The two extreme poles of human variability are the subjective individual and objective society. Both the individual and society are equal in importance. Only by accepting that meaning is created first by the individual and then expressed in society can the proper appreciation of the individual develop. In this manner, personal meanings that can fulfill social needs are transformed into social values.

Meanings and values lie in the nature of the relationships which a person has. So when the pursuit of truth is used to eliminate self-deception and confusion, truth becomes centred on meanings and values. Meanings are subjective, values are objective. Subjectivity always arises before objectivity. [²].
Hence meanings arise before values do. This view implies that human life is little more than the arena of meanings, values and relationships. The concept of  ‘expansion of consciousness’  is shorthand for the principle that the person is continually elevating his meanings into values and transforming his relationships from the material level to the mental level, then to the spiritual level.


Language contains traditional values – this is what is implied in the ideas of social conditioning and socialisation. However, these values are the objectification of the individual’s subjective meanings. In this manner, the individual is an important component of the language system. Language as a system of social facts is built upon the creative individual.

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Ideology

The existing set of social values (whether Marxist, Socialist, Liberal, Conservative, etc) forms an ideology. [³]. Why is this?  When any framework of knowledge tries to ask and answer all questions concerning values and standards within its own boundaries it becomes an ideology. Such a system does not lead to the acceptance of any knowledge that is outside those boundaries. Typical examples from the past are religious groups or churches that depend upon the voice of authority as being infallible. This authority can be a holy book, a past teacher, or an authoritarian hierarchy such as Catholicism. Modern examples include Marxism and science (or more accurately, the direction that science has taken since world war 2). [4]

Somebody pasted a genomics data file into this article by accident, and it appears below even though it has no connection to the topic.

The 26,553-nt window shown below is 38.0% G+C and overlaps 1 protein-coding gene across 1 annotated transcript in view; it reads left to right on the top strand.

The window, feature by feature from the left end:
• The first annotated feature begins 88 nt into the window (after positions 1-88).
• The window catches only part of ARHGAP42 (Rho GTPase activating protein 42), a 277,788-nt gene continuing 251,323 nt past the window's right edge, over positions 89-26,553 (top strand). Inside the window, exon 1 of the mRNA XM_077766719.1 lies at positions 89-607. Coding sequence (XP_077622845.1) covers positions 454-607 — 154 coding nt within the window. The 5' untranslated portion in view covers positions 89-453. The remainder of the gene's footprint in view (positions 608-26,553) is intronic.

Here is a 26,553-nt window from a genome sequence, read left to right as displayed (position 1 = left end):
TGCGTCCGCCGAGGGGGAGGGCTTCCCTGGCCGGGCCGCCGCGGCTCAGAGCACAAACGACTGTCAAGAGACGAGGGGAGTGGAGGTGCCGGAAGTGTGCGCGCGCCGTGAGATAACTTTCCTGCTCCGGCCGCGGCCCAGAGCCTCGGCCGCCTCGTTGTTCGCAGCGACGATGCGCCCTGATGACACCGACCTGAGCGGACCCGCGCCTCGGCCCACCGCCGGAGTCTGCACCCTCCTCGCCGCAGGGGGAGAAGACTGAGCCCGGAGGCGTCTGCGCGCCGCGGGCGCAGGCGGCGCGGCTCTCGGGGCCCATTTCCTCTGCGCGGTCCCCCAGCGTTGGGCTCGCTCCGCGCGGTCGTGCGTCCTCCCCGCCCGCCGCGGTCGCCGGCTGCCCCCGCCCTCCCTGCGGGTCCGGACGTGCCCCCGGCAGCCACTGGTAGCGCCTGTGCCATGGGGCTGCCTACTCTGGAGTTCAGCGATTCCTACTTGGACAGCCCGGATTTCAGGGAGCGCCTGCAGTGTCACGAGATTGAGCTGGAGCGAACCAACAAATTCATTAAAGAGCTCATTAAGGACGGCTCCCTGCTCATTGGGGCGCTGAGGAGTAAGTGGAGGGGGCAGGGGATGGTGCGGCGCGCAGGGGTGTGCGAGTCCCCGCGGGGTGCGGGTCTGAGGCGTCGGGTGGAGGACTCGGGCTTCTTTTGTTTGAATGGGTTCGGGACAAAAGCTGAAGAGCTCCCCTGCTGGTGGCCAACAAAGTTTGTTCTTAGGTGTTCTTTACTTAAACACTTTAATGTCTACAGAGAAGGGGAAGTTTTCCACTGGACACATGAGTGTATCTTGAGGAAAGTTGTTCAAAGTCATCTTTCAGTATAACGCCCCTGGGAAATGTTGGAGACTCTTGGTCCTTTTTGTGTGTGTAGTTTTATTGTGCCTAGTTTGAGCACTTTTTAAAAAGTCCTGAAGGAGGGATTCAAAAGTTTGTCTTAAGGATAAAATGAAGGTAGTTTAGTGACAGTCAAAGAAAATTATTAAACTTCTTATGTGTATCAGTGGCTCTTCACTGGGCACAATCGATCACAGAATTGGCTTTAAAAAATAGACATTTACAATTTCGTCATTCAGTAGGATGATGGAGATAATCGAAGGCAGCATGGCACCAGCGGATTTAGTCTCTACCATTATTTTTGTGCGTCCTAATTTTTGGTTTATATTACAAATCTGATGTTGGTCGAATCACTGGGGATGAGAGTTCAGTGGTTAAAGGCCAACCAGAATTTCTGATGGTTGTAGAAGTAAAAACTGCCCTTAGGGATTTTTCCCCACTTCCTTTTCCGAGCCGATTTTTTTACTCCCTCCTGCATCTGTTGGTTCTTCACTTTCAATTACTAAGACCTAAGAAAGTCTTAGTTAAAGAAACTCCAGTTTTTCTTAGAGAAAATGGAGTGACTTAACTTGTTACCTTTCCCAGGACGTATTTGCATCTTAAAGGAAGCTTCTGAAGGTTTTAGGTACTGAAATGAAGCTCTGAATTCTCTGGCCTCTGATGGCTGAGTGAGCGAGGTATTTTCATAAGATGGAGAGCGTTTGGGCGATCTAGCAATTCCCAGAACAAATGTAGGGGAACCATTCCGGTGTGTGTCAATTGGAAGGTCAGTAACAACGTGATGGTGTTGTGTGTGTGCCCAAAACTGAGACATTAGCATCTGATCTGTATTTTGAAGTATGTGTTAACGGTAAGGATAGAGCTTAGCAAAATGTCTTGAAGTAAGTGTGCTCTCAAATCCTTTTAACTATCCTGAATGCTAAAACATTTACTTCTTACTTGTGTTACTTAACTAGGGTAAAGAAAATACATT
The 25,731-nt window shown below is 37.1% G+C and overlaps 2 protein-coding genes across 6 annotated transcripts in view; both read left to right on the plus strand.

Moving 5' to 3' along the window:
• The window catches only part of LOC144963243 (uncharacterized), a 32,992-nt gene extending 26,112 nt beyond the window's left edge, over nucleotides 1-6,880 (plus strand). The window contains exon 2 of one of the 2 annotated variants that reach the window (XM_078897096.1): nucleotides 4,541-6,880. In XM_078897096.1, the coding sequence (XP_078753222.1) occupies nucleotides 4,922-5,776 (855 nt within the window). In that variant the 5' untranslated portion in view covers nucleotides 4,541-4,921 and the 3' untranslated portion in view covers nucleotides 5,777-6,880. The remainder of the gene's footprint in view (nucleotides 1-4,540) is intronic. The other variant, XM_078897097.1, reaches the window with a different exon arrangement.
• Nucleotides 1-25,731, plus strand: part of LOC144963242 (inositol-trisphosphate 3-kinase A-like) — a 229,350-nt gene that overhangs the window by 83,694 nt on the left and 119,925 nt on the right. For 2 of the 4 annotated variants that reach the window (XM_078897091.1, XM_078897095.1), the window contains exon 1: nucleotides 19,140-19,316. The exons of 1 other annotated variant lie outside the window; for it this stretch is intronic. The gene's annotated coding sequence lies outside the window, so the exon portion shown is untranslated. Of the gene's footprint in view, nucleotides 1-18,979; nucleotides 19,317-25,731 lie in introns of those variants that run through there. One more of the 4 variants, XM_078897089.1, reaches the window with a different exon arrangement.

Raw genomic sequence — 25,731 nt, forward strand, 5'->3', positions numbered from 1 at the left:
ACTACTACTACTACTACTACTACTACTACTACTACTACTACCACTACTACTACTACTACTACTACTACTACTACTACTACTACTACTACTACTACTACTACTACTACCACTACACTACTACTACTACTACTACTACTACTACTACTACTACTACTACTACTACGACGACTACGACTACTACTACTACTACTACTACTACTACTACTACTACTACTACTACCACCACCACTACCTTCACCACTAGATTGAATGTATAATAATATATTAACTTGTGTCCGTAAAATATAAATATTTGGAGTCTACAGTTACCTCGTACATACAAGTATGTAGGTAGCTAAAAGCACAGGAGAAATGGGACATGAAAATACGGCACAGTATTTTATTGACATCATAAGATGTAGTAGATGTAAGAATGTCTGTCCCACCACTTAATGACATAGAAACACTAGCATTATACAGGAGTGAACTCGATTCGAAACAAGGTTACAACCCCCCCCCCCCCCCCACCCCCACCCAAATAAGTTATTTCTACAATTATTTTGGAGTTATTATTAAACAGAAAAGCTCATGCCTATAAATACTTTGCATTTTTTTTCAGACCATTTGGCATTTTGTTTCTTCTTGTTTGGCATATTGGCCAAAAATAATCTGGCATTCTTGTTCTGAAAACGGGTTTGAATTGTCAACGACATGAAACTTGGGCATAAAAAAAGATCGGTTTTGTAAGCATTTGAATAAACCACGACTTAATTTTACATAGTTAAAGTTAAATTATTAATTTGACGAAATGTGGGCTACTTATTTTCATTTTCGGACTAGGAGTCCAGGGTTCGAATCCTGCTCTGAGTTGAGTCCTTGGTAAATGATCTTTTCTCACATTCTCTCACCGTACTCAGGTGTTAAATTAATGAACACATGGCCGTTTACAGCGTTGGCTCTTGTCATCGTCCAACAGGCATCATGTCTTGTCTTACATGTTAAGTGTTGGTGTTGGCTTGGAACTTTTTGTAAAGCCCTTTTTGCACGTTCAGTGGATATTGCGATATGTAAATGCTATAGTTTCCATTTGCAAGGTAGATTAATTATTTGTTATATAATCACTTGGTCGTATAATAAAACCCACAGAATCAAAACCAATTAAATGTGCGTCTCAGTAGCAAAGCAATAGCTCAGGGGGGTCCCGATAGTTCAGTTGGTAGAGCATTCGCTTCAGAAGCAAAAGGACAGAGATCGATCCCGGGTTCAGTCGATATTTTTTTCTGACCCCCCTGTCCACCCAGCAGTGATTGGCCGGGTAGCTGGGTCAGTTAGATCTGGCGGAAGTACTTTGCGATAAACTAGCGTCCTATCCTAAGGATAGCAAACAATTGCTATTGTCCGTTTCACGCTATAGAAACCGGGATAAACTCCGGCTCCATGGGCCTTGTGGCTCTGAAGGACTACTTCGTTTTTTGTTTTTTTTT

If we want to analyse an existing ideology, we can split the analysis into two parts, those of the synchronic and the diachronic modes. The individual has his role in both parts. In his synchronic practice he develops new meanings. Then, as a member of society, he transforms these into social values and helps society to change as time goes by. The pursuit of truth, or the stage of mental awareness, mental acuity, is necessary in order to avoid becoming trapped in the ideology.

The importance of the individual lies in the fact that all ideologies change. Now when an ideology has exhausted its positive potential it still has to change. Everything is always changing, nothing stays still ; if you do not go forward then you go backwards. If there is no individual to supply new meanings then the social set of values can only deteriorate. Without the individual creating new values, then sooner or later society will work itself back to barbarity and stone-age culture (or stone-age values within a technological culture).


Many writers are over-impressed by the power of language. One writer gave the impression that meaning is impossible without language. This is an error. Meaning antedates language because the infant encodes it in emotion and attitudes during his pre-verbal existence. If this did not happen then infant psychosis would be an impossibility, that is, schizophrenia and other disorders are the ultimate verification that meaning is encoded in emotion and attitudes. Only later in childhood does the child also encode meaning in desire and in language. Since emotion and attitudes require concepts [5], we can say that meaning is impossible without the mind (which produces the concepts) but not impossible without language.

The state of  equanimity provides another instance of meaning that is outside of language. Equanimity implies that no value judgements are being made, because the person has stepped outside of verbal thought. Yet the world still has meaning, meaning that is non-conceptual, non-linguistic.

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A Psycho-dynamic View

The relationship between meaning and value can be explored from a psycho-dynamic viewpoint. The difference between them can be understood as the difference between psychology and existentialism